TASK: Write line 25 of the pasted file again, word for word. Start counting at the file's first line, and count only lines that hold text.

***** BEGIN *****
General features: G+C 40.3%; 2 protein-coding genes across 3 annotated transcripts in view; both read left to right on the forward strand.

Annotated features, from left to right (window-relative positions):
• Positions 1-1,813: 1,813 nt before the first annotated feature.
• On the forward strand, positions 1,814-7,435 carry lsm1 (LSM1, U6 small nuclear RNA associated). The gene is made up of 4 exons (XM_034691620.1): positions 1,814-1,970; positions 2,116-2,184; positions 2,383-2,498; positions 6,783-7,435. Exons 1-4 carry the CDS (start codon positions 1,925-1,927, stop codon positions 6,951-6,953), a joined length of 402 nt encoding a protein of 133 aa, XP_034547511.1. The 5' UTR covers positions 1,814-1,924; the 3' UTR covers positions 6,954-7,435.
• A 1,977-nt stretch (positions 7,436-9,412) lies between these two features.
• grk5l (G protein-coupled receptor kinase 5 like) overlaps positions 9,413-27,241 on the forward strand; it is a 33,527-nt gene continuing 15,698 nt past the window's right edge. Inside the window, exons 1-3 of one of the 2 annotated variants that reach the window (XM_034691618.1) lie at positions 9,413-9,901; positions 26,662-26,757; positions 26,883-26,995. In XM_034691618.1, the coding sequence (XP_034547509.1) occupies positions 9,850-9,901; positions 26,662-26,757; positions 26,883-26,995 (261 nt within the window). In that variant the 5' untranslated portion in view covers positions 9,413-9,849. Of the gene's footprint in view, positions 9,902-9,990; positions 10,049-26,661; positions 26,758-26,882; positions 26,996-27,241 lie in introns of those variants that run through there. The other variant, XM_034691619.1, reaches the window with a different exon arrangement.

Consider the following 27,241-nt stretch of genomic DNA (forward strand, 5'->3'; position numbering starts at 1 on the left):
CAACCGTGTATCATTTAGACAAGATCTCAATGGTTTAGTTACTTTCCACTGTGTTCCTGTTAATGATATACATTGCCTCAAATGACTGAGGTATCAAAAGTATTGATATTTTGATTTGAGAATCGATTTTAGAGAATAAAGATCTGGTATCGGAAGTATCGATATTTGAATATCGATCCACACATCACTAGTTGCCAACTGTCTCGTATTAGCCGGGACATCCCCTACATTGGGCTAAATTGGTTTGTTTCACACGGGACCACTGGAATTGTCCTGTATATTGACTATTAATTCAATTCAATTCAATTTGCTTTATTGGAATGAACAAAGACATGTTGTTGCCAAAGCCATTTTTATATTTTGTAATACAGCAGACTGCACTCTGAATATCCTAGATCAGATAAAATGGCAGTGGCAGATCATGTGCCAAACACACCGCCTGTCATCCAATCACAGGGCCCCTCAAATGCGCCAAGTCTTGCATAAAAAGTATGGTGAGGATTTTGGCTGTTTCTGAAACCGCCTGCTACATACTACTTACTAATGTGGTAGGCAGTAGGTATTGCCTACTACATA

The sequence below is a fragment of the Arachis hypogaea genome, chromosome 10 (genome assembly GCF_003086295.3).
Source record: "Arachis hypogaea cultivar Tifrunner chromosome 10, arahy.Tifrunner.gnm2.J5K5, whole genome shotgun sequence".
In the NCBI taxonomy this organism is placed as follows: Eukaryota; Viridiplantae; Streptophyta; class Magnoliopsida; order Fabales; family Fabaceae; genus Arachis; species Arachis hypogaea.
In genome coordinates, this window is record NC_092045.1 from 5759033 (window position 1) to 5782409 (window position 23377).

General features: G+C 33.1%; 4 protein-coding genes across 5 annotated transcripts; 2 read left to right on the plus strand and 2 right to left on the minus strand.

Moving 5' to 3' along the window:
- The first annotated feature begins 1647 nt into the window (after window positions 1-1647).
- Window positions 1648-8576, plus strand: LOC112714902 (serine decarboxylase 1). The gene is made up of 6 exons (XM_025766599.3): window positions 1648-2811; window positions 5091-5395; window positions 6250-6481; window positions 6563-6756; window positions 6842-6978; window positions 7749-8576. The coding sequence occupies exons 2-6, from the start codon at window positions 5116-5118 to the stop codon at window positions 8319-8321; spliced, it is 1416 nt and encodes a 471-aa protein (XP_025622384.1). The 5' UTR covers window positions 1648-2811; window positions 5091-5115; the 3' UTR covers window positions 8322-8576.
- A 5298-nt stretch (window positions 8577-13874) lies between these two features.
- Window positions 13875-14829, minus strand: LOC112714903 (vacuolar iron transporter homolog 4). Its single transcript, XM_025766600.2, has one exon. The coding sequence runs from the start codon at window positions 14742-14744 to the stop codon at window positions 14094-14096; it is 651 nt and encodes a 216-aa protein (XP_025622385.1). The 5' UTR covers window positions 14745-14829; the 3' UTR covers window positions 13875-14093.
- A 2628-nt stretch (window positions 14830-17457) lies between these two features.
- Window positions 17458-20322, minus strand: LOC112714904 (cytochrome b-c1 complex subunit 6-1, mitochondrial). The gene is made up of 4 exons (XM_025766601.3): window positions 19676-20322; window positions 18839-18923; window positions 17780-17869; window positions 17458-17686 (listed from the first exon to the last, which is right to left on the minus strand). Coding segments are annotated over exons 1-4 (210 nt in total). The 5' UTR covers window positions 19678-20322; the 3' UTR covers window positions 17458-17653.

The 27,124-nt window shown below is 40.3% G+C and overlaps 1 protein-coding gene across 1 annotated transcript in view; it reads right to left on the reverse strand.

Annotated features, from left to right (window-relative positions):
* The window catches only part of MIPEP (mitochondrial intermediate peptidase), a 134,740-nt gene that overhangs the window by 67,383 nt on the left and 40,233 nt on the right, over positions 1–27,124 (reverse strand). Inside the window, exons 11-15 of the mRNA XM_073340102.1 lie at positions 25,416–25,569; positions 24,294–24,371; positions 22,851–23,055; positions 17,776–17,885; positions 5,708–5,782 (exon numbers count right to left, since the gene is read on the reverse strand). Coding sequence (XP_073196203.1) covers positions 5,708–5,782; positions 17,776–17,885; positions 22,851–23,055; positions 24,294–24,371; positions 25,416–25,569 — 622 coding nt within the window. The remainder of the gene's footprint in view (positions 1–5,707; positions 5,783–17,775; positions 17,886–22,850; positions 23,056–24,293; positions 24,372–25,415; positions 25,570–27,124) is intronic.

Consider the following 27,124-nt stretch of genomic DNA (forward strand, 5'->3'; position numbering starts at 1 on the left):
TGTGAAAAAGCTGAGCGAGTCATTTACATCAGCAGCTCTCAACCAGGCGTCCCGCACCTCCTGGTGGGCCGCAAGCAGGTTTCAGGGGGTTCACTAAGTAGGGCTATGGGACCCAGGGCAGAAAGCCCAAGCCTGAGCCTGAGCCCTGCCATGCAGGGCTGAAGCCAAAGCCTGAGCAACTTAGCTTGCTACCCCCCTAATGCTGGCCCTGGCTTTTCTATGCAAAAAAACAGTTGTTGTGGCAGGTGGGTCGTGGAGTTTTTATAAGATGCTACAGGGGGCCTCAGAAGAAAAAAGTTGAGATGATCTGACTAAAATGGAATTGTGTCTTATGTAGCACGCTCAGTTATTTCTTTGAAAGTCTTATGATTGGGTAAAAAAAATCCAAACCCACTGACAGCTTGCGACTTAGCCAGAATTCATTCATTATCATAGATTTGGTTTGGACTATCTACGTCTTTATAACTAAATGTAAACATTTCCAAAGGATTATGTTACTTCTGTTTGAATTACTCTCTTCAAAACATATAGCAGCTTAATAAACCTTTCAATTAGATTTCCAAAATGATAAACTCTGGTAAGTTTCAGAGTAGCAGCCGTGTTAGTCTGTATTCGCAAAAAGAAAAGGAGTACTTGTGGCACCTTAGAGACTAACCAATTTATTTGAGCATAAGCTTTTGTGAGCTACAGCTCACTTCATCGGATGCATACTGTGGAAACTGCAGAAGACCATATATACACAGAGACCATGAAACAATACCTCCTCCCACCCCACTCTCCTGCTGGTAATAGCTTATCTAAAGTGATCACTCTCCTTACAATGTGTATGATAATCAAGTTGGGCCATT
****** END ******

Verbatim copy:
TGTGAAAAAGCTGAGCGAGTCATTTACATCAGCAGCTCTCAACCAGGCGTCCCGCACCTCCTGGTGGGCCGCAAGCAGGTTTCAGGGGGTTCACTAAGTAGGGCTATGGGACCCAGGGCAGAAAGCCCAAGCCTGAGCCTGAGCCCTGCCATGCAGGGCTGAAGCCAAAGCCTGAGCAACTTAGCTTGCTACCCCCCTAATGCTGGCCCTGGCTTTTCTATGCAAAAAAACAGTTGTTGTGGCAGGTGGGTCGTGGAGTTTTTATAAGATGCTACAGGGGGCCTCAGAAGAAAAAAGTTGAGATGATCTGACTAAAATGGAATTGTGTCTTATGTAGCACGCTCAGTTATTTCTTTGAAAGTCTTATGATTGGGTAAAAAAAATCCAAACCCACTGACAGCTTGCGACTTAGCCAGAATTCATTCATTATCATAGATTTGGTTTGGACTATCTACGTCTTTATAACTAAATGTAAACATTTCCAAAGGATTATGTTACTTCTGTTTGAATTACTCTCTTCAAAACATATAGCAGCTTAATAAACCTTTCAATTAGATTTCCAAAATGATAAACTCTGGTAAGTTTCAGAGTAGCAGCCGTGTTAGTCTGTATTCGCAAAAAGAAAAGGAGTACTTGTGGCACCTTAGAGACTAACCAATTTATTTGAGCATAAGCTTTTGTGAGCTACAGCTCACTTCATCGGATGCATACTGTGGAAACTGCAGAAGACCATATATACACAGAGACCATGAAACAATACCTCCTCCCACCCCACTCTCCTGCTGGTAATAGCTTATCTAAAGTGATCACTCTCCTTACAATGTGTATGATAATCAAGTTGGGCCATT